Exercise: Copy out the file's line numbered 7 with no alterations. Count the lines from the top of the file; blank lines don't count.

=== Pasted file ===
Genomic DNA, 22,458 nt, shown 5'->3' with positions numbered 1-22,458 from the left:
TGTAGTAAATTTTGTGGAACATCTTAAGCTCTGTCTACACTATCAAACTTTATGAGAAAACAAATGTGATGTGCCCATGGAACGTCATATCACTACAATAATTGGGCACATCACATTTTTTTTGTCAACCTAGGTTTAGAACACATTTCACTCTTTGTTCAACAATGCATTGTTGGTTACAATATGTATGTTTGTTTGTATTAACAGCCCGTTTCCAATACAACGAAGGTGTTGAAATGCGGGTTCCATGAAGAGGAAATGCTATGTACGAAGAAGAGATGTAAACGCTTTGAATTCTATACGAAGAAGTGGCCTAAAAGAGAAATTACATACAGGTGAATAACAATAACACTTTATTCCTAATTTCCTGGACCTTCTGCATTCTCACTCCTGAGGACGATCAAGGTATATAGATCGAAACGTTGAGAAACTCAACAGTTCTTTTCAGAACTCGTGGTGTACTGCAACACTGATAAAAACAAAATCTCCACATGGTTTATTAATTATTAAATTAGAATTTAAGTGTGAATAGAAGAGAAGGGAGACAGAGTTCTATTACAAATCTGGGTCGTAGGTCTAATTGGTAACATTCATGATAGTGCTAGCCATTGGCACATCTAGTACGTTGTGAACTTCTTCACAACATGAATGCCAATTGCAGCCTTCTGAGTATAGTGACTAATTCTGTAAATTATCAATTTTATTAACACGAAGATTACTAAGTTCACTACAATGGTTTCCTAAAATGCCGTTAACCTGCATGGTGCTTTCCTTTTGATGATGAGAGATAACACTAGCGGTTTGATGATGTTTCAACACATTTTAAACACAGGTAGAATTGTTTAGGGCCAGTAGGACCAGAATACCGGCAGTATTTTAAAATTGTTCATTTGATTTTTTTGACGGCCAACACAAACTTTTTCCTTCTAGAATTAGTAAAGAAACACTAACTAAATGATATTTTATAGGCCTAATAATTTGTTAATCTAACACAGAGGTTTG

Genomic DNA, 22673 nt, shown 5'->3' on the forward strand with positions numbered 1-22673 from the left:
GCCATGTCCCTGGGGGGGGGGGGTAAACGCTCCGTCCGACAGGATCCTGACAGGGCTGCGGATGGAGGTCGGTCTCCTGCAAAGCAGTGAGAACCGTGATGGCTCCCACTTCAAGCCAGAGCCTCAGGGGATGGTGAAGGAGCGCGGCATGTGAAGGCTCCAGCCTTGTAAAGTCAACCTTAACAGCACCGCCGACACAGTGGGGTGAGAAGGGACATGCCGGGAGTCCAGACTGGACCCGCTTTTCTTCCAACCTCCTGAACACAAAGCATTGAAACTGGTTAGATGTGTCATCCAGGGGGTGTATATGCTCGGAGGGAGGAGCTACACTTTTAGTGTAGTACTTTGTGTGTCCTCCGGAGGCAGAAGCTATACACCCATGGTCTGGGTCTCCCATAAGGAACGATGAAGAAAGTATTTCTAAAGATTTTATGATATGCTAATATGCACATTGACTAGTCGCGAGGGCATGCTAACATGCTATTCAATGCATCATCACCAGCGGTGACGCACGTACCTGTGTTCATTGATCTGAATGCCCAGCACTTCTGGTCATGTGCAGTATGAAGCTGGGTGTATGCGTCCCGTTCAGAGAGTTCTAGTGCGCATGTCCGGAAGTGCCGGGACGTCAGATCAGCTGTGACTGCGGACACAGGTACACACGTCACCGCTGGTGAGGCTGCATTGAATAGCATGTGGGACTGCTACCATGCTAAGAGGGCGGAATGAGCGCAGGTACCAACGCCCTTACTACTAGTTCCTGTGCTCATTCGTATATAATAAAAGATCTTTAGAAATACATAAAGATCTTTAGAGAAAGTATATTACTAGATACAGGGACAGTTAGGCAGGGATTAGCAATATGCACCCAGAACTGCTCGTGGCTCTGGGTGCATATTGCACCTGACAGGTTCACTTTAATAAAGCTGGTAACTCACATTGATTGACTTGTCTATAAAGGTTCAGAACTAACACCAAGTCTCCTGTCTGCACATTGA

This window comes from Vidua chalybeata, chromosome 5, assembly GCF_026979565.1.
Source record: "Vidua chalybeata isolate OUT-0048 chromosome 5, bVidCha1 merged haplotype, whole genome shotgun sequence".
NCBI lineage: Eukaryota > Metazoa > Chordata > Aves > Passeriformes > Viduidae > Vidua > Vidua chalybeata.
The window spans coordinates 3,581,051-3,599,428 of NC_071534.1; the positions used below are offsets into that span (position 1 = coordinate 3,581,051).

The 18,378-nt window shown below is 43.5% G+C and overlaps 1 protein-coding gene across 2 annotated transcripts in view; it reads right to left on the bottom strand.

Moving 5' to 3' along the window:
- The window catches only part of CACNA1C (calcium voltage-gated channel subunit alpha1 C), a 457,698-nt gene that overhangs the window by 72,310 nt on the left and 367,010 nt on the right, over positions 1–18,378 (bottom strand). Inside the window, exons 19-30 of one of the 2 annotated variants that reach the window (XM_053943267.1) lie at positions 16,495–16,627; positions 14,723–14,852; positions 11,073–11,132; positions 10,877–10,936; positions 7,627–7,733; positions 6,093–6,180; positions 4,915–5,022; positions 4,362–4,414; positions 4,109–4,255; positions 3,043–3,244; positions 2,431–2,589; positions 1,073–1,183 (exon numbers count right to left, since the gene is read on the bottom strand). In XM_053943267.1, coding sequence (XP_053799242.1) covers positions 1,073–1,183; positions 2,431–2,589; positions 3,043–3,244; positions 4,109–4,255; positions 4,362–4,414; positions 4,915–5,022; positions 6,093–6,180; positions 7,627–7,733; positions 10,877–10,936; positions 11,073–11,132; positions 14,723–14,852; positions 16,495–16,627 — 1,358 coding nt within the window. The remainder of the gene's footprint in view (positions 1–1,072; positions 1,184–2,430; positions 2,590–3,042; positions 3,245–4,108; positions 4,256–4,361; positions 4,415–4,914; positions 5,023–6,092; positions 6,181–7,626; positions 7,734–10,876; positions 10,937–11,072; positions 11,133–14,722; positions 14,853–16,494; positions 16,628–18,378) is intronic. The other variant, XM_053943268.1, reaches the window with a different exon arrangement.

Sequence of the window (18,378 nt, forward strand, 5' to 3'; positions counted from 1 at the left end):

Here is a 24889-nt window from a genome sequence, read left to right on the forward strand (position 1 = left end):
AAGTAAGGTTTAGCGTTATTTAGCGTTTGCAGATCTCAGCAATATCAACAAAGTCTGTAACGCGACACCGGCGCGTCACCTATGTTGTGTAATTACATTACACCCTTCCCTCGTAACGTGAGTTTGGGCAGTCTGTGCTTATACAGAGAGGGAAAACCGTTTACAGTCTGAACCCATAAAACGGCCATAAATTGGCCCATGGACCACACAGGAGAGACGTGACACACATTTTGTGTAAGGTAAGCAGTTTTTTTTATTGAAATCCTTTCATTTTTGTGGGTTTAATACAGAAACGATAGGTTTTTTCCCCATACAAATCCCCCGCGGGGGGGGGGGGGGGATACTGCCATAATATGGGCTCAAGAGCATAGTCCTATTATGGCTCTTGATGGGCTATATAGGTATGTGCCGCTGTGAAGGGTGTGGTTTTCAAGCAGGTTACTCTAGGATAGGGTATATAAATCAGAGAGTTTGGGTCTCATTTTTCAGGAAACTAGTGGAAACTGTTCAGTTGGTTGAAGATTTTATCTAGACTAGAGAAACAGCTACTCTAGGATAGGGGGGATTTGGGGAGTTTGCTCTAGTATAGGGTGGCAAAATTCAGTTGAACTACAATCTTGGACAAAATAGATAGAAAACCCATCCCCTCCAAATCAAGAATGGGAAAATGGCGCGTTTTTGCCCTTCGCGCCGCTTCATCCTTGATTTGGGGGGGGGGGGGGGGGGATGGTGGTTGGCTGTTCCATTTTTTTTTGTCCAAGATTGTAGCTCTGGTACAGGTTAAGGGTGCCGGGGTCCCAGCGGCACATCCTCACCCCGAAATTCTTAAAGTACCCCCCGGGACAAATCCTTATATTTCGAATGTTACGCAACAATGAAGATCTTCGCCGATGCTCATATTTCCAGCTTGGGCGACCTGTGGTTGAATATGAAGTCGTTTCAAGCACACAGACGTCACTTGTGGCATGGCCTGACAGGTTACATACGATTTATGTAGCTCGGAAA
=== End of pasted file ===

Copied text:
NCBI lineage: Eukaryota > Metazoa > Chordata > Aves > Passeriformes > Viduidae > Vidua > Vidua chalybeata.